Despite dietary choices, the professed health benefits of soy products are making them more commonplace. Soy products range from edamame to soymilk to tofu. Specifically tofu can be difficult for most people to cook with because they are averse to the texture and flavor of it raw, and are not quite sure how to prepare it cooked.
Tofu is a block of bean curd from soy beans. The liquid of soybeans, or soymilk, is curdled with an acid (such as citrus, vinegar) or calcium sulphate and nigari. It essentially then is compared to a cheese because it is a similar process as is cheese from milk. Tofu provides calcium, protein, and iron. It can be used as a meat substitute, or a texture substitute for cheeses, eggs, or cream depending on the level of firmness purchased and how it is prepared.
The packaging for tofu keeps the curd in liquid to maintain its freshness. This is beneficial for lasting power, yet makes it more difficult to cook with. However, this is a simple issue to deal with. When making firm tofu to be used as a meat substitute in dishes like stirfry, fajitas, or the like, remove the tofu from the packaging and lightly rinse off. There are two options for removing excess water and making the tofu more dense. One is to apply pressure to the tofu, or to “press” the tofu, and the other is to freeze it. As for pressing the tofu, you simply put the tofu on a plate or cutting board, and load things on top to add weight (most recently, I put a frying pan, right-side-up, on top of the tofu, and added measuring glasses into the pan for weight and balance. Do this for a couple hours, and all or most of the water should have escaped from the tofu, so it will be much firmer and ready for cooking. To freeze the tofu, lightly squeeze out excess water over the sink, and then place in the freezer for about an hour or two (with or without added weight for pressing), and then it should be ready to go.
Neither of these methods are absolutely necessary, but for anyone very picky about the texture of tofu, these yield the best results.
Once your tofu is ready to be sliced and diced, cut it into medium-sized slices, about 3/4 to 1 in. squares with a half-inch of thickness. This is an estimate, obviously other dimensions work well too, however the thicker it is, the longer it takes and harder it is to cook evenly, and if too thin, it will easily burn and will not have a substantive thickness.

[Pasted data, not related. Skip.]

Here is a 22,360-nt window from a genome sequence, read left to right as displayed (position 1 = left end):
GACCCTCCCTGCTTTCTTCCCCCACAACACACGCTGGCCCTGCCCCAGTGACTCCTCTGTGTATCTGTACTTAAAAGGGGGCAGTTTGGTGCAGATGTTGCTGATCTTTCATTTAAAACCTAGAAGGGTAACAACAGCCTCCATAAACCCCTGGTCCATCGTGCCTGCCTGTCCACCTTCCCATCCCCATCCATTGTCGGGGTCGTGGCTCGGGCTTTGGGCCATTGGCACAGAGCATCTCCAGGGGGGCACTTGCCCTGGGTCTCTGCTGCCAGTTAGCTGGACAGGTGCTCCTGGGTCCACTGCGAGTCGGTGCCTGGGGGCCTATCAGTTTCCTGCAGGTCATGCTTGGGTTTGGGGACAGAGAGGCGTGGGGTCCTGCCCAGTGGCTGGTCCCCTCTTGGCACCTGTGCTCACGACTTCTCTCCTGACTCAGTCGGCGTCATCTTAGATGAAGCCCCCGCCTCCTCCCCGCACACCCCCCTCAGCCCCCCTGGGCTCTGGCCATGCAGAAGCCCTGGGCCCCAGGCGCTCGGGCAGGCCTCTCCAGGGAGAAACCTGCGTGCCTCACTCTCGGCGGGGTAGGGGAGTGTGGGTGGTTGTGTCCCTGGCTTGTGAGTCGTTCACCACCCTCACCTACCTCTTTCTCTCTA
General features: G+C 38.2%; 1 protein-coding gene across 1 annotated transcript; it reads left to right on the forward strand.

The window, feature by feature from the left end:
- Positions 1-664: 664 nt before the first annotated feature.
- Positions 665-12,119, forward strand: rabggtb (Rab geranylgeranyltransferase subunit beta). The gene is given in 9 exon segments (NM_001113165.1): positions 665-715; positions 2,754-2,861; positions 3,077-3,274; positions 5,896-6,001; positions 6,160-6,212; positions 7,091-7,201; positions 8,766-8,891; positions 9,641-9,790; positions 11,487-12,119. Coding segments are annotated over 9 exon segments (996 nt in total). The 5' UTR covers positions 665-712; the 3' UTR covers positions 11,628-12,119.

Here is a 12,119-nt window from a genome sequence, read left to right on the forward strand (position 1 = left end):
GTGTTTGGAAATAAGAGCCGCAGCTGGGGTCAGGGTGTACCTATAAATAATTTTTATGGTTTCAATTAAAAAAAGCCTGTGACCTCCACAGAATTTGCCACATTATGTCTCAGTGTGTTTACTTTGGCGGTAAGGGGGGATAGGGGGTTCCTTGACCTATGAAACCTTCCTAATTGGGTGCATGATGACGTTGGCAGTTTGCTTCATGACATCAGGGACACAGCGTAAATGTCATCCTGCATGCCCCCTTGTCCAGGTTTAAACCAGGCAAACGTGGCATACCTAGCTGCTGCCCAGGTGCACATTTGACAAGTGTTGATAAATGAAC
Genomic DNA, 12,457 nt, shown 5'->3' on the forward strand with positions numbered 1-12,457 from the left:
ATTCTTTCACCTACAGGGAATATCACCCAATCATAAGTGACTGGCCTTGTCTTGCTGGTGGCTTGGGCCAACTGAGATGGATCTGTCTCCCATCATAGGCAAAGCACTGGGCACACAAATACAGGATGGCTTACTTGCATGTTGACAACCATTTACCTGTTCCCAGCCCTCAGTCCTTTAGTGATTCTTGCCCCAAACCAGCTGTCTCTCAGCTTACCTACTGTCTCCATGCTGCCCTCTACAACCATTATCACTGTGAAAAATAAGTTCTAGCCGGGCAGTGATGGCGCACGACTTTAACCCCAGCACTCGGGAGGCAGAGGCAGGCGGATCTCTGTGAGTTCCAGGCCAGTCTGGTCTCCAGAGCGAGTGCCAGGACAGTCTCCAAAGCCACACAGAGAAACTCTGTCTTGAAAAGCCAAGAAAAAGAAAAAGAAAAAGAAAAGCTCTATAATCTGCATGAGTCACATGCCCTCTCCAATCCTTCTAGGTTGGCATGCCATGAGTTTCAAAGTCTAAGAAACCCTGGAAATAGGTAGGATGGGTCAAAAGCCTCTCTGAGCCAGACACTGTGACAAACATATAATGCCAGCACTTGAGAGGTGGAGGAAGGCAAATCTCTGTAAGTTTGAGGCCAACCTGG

In a nonstick pan (nonstick pans are typically not the best to use for cooking, but it ensures that layers of the tofu won’t burn to the pan), pour in some oil or evenly spray with a good amount of cooking spray. Heat absolutely no hotter than medium, and once the oil is heated, add the tofu, being sure to place a side with the most surface area to the pan. Add a little kosher salt to speed cooking time if desired. Once the side touching the pan is a little crisp and golden brown, flip the tofu over onto the other side and cook until the same. Adding desired seasonings during this time is ideal, because tofu absorbes flavors quickly and easily, and this way, it will cook longer in the seasonings you decide to use.
After this step, add to whatever else you are cooking, and it should taste great.
If grilling, baking, or wanting a distinct flavor to the tofu, marinading goes a long way. Store-bought marinades work great, or you can make your own too. (My favorite is Soy-Vay teryaki with a touch of olive oil and a squirt of lime juice whisked in.)
Cut the tofu into similarly-sized pieces, as noted previously, place in a bowl or a zip-top plastic bag and add the marinade. Make sure that all or most of each piece of tofu is covered. Leave out or place in the fridge for anywhere from 2-8 hours. After that, it is ready to be skewered on a grill, baked in an oven, or fried in a pan (and with my suggestion, no excess oil is really needed then). Marinading adds a lot of flavor, while avoiding having to use excess oil and fats. Just be cautious when cooking marinaded tofu, because it can burn more easily.
Some other suggestions for marinades: barbeque sauce, lemon-pepper, or a Mexican enchilada sauce.
Tofu is extremely versatile for cooking and flavoring. Because it is also so healthy, it is a great food to cook with, and knowing how to cook with tofu properly makes it more enjoyable to eat. Tofu is also great raw (in my opinion) in salads, but sometimes, that can just be an acquired taste. Experiment with all kinds of tofu: firm, soft, and silken, both cooked and raw alike, and it might up your cooking creativity.